Tuesday, March 29, 2011

AUPU - results review

A number of companies which are included in the private portfolio have reported results for the year ended 31 December 2010. I have (obviously) followed each of the results and will post some thoughts on at least some of them, beginning with AUPU (HK:477). AUPU's results were disappointing, falling well short of my expectations and, judging by the fall in the share price following the release of the company's results, well below the market's expectations as well. The company was one of the 10 largest percentage losers the day after the results were released. The shares currently trade at HK$0.86 compared to HK$1.15 pre announcement, my purchase price HK$0.99 (before allowing for dividends received).

The following are some observations from the results announcement:

Things I did not like

1. Revenue fell 3.2%. On a segmented basis, revenue was down across all geographic segments except for the relatively small Sichuan and export sections. On a product basis, the fall was confined to the dominant "bathroom master" product with the smaller product lines (e.g. bathroom ceilings) showing growth;

2. There was a very large jump in administration expenses (+18.7%);

3. The combined effect of the fall in sales revenue and the increase in administration expenses (other factors were less material) was a fall in NPAT (-13.8%) and a similar fall in EPS;

4. Historical favourable tax treatment came to an end in 2010. At least one group company has been granted high-tech status which gives more favourable tax rates, but I cannot tell to what extent that will off set the general loss of favourable tax treatment. Absent any better information, I have to assume that tax rates are likely to be higher going forward;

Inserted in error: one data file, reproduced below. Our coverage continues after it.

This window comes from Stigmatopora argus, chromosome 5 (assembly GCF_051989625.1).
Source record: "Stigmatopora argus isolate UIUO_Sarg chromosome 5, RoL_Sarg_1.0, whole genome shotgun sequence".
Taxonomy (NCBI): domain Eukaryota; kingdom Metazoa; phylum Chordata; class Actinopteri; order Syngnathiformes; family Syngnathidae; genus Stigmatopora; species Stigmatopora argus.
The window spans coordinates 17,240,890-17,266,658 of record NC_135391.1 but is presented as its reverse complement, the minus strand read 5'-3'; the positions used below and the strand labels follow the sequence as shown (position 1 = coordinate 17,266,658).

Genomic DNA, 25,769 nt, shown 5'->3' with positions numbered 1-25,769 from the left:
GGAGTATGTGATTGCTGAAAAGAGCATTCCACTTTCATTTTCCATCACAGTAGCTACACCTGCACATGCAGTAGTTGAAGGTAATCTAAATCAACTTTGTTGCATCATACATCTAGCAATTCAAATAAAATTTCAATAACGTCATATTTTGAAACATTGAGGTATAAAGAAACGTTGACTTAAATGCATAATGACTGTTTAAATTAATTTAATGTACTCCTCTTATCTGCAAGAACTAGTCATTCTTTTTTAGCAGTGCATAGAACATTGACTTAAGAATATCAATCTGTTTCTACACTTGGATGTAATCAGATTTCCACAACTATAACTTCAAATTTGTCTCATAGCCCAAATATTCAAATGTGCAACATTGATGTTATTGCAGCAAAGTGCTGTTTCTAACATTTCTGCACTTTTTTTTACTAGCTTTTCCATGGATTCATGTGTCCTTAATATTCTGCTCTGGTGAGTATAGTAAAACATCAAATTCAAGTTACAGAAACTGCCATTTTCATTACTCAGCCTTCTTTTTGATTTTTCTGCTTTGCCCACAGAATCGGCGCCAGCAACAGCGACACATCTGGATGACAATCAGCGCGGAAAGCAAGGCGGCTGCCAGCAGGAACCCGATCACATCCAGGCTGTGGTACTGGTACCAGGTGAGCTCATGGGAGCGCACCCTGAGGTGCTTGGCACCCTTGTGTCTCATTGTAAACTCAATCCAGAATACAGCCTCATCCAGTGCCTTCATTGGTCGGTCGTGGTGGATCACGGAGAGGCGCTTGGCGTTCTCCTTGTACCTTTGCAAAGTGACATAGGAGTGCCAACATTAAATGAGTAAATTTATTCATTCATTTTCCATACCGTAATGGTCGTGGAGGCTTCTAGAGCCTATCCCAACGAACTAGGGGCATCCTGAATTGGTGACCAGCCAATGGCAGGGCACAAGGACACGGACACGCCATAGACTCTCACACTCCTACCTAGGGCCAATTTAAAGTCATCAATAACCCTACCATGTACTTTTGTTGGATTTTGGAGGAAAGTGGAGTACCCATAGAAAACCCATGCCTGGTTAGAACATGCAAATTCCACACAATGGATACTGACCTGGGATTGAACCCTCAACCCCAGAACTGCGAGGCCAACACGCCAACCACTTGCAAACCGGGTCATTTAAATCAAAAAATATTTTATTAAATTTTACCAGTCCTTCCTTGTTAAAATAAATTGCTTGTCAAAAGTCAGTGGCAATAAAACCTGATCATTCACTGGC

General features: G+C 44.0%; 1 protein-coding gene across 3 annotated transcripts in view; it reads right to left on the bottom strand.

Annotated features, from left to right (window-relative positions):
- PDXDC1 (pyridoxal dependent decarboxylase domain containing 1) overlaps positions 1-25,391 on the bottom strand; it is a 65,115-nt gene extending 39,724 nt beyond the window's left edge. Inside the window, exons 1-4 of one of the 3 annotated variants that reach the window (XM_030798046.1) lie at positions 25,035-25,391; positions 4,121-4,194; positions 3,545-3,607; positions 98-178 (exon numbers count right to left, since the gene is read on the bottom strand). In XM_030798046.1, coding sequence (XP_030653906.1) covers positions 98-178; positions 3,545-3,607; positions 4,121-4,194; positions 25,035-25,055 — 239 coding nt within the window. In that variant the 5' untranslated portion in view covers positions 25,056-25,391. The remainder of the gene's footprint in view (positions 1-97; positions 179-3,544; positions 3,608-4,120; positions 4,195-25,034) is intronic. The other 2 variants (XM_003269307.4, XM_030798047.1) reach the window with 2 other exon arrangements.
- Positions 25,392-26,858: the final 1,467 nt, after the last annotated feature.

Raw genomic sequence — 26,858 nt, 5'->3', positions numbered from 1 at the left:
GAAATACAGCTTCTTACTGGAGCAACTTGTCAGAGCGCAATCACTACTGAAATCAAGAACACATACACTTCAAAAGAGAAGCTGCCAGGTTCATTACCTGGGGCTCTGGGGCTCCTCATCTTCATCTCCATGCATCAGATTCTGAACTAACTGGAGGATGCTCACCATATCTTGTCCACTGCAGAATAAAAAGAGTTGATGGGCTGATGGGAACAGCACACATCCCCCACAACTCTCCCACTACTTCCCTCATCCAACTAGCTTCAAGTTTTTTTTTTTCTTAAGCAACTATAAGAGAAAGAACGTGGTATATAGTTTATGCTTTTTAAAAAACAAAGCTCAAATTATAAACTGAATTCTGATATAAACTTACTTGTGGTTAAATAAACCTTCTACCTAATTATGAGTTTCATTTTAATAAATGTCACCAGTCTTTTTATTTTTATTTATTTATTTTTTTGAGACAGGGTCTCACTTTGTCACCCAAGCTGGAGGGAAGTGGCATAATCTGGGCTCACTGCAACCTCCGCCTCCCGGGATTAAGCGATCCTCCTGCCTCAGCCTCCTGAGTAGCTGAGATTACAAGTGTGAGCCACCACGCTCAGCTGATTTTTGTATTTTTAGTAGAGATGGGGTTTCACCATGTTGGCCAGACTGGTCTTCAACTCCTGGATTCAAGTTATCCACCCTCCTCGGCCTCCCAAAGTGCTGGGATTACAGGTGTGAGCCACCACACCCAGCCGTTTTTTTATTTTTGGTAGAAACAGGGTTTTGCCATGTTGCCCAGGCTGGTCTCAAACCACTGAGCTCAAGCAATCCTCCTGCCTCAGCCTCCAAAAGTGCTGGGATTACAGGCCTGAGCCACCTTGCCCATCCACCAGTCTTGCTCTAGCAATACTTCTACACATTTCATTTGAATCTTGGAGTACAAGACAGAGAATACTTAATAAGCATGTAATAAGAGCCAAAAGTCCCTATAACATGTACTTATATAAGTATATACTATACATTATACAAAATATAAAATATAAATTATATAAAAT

5. cash flow contracted dramatically. The company is paying out more in dividends than it is generating in operating cash flow. Add in investments, including associated entities, and the company's healthy cash balance has been materially eroded (-48%);

6. the company has invested a relatively large amount of money in an associated entity (the rational for which is not explained in any detail) and made a further large investment in what appears to be a venture capital fund (I generally prefer companies to focus on their core businesses);

Things I liked

7. the company remains a positive cash flow generator with operating cash flow exceeding investments by a healthy margin (although much less than in 2009). The age of collectibles fell slightly and inventory turnover time also reduced slightly, suggesting good cash flow management;

8. however, the level of inventory rose significantly (+27%). Together with the high dividend payout and the investments made, the increase in the inventory contributed to the reduction in the available cash balance;

9. the company is aware of the issues it is facing and appears to be taking steps to address them by (i) attempting to move up the value chain through innovation and branding (ii) expanding sales channels through a push to retail and engagement of more sales agents and (iii) diversifying its product range;

10. the company remains debt free;

11. management continue to hold meaningful shareholdings;

12. there were no references to connected transactions in the results announcement.


I can no longer regard AUPU as a value based investment. The EPS, cash flow and NAV are all currently too low for that. It will require a meaningful increase in profitability to make the current dividend sustainable - possibly the proposed final dividend is a signal that management expects improvement?

However, I do like the clean balance sheet, the positive cash flow generation and parts of the strategy to grow the business going forward. Given the clean balance sheet I am willing to give management the benefit of doubt with respect to the historic associated company investments and the post balance date venture capital investments. For the time being I will continue to hold.

Qualification, disclaimer and general CYA

Since I am neither a qualified investment analyst nor a professional accountant, I'm sure I have missed things and/or made mistakes and/or drawn erroneous conclusions - hence the "trainee" part of "traineeinvestor". Corrections from people who actually know what they are talking about are welcome.


Andy said...

You seem to have assured the market. ;-)

Thanks for your insight. I need to do a lot more work on my own analysis skills in this area.

traineeinvestor said...

Hi Andy

I've got no special insights - it's mostly a matter of taking the time to read the information the company provides and trying to avoid getting carried away with either panic or excessive hype.